OCZ and SandForce definitely test more now than they did a year ago, but it still pales in comparison to Intel. In the days of Indilinx drives this was a tradeoff you made to get a more affordable drive, however these days we at least have the Intel SSD 510 as an alternative if you want good 6Gbps performance and Intel reliability.

    Your last sentence really encompasses the issue entirely. Some users are clearly ok with being on the bleeding edge if it means they get some sort of an advantage (with SF it's better performance and lower write amp over time). Taking that approach usually requires sacrificing something and in this case there's the chance that you might have an unlucky combination of drive and platform. For everyone else, there's Intel :)

    Take care,
    Anand
    Reply
  • LTG - Thursday, June 23, 2011 - link

    This comment is what makes AT great - boiling down complexity to the most important points. Many sites can collect data, it's the quality of the interpretation that makes it work.

    Separately, I find it interesting that readers are debating the 0.66% failure rate. That number alone is pretty scary for a system level component being that it's caused by 1 bug - their total RMA/failure rate goes up from there.

    I'm a huge performance geek and don't mind living on the edge a bit - but this seems to be less attractive compared to something like an aggressive overclock which (usually) can be easily rolled back.

    It will be interesting to see how OCZ balances further raising validation costs to get customers like me, versus the realities of having to be profitable in a difficult industry. No easy answers I think.
    Reply
  • lyeoh - Thursday, June 23, 2011 - link

    Do OCZ/sandforce list a bunch of hardware configurations/chipsets that are known to be compatible with their stuff? A brief check doesn't turn up anything.

    Given the price of these drives you might as well buy a motherboard that suits the drive.

    Of course there would still be problems, but at least a replacement drive would have a far better chance of working.
    Reply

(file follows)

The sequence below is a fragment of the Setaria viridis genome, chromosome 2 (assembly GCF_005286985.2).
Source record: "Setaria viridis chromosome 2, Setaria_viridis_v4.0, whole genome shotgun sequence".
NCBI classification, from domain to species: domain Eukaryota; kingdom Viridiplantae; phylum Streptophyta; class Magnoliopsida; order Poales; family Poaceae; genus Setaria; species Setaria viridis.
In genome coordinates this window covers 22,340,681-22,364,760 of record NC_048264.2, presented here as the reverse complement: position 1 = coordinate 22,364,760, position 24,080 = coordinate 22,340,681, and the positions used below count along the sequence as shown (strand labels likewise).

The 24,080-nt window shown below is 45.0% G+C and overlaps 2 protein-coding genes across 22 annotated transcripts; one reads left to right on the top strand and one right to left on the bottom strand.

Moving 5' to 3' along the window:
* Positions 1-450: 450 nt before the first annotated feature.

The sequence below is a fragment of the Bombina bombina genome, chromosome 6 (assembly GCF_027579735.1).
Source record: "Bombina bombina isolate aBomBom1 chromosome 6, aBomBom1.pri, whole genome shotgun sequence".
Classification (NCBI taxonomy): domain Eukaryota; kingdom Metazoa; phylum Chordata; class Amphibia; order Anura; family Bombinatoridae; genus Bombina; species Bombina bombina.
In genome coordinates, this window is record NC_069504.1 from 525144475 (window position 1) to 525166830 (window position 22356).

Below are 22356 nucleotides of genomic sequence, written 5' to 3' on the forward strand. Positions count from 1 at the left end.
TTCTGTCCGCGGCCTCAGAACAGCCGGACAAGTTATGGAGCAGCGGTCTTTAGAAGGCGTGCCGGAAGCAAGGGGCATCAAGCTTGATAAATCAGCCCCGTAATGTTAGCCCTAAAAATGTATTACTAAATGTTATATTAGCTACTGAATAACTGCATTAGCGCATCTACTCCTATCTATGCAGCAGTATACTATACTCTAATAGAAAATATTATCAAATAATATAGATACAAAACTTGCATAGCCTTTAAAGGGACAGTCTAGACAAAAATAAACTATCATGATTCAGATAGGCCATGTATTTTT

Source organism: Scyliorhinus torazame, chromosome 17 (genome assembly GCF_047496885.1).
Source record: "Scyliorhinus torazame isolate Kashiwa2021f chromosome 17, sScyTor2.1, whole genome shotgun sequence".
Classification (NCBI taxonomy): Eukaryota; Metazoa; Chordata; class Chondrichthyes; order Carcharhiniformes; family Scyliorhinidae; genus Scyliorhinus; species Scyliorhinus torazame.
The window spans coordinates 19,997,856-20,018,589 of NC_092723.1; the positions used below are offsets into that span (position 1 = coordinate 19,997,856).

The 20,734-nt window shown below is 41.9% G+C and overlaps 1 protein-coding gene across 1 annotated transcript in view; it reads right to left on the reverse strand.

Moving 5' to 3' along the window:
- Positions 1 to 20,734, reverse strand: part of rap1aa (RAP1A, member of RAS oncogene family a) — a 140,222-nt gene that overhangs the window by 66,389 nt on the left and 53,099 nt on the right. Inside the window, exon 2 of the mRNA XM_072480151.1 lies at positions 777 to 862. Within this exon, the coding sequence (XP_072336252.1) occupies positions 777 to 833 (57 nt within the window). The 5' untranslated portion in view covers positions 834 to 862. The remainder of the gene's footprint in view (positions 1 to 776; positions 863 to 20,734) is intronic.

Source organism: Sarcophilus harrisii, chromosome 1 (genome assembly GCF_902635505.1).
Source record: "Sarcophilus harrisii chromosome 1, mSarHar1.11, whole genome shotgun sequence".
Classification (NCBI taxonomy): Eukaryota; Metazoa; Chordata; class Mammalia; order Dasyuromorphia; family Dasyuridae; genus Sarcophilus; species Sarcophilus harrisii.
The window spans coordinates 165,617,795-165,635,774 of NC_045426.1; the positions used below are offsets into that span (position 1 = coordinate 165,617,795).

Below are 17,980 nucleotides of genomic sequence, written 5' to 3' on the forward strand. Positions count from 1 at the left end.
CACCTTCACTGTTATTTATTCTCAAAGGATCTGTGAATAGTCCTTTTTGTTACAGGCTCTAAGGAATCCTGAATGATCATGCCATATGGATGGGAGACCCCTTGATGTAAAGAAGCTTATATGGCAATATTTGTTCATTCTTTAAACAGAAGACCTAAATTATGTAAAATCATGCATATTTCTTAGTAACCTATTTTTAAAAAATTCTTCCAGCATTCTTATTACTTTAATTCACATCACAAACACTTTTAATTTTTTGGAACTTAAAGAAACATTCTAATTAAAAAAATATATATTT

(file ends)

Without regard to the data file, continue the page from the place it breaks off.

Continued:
• Anand Lal Shimpi - Thursday, June 23, 2011 - link

    The implication seems to be that it's not so much the specific motherboard, but rather the behavior of the particular chipset used on the motherboard. E.g. you may have two identical P67 motherboards, one exhibits the issue and one doesn't.

    Take care,
    Anand
    Reply
  • lyeoh - Friday, June 24, 2011 - link

    If that's the case then that sounds pretty broken to me.

    I can understand drives having incompatibilities with particular models/brands/types of chipsets, but to me having problems with some chips of the same model chipsets means that either the chipset is broken or the drives are.

    A "compatibility issue" with power supplies would be more forgiveable :).
    Reply
  • JasonInofuentes - Friday, June 24, 2011 - link

    A compatibility issue with power supplies might be more forgiveable but it would be much less forgiving.

    As to whether this issue is "broken" remember that the more complex a system is the more likely that these problems will crop up, this is why integrating components (ala SoC) generally improves reliability.

    Let's look at another area where there can be a similar reliability issue due to an I/O interface. HDCP compliant HDMI has been around for sometime. Anyone that has put together a home theater system has encountered a handshake issue at one time or another. The source of the problems can be excruciatingly hard to identify because each component might work perfectly fine when paired in any other way, but when linked in a certain way there's a failure. And the failure could be in one of the source's, in a receiver, in a switch, in a display, or even in a cable. It could be resolved by replacing any of those components with an identical model. So, even though a system is put together of components that are individually fully HDCP compliant, there can still be a failure. And your likelihood of failure goes up the more components included, the longer your cables are, the more disparate in generation your components are. Is this system broken? Maybe, but for a different reason.

    OCZ, and Sandforce, have in their possession the goose that laid the golden egg. Class leading performance and longevity and right at the starting line of a market that will be absolutely enormous in the coming years. But as in the fairy tale, there's a problem. Should OCZ, as the farmer did, kill their goose because it can't lay two eggs a day (or run without any failures on every platform to ever be graced with a SATA port)?
    Reply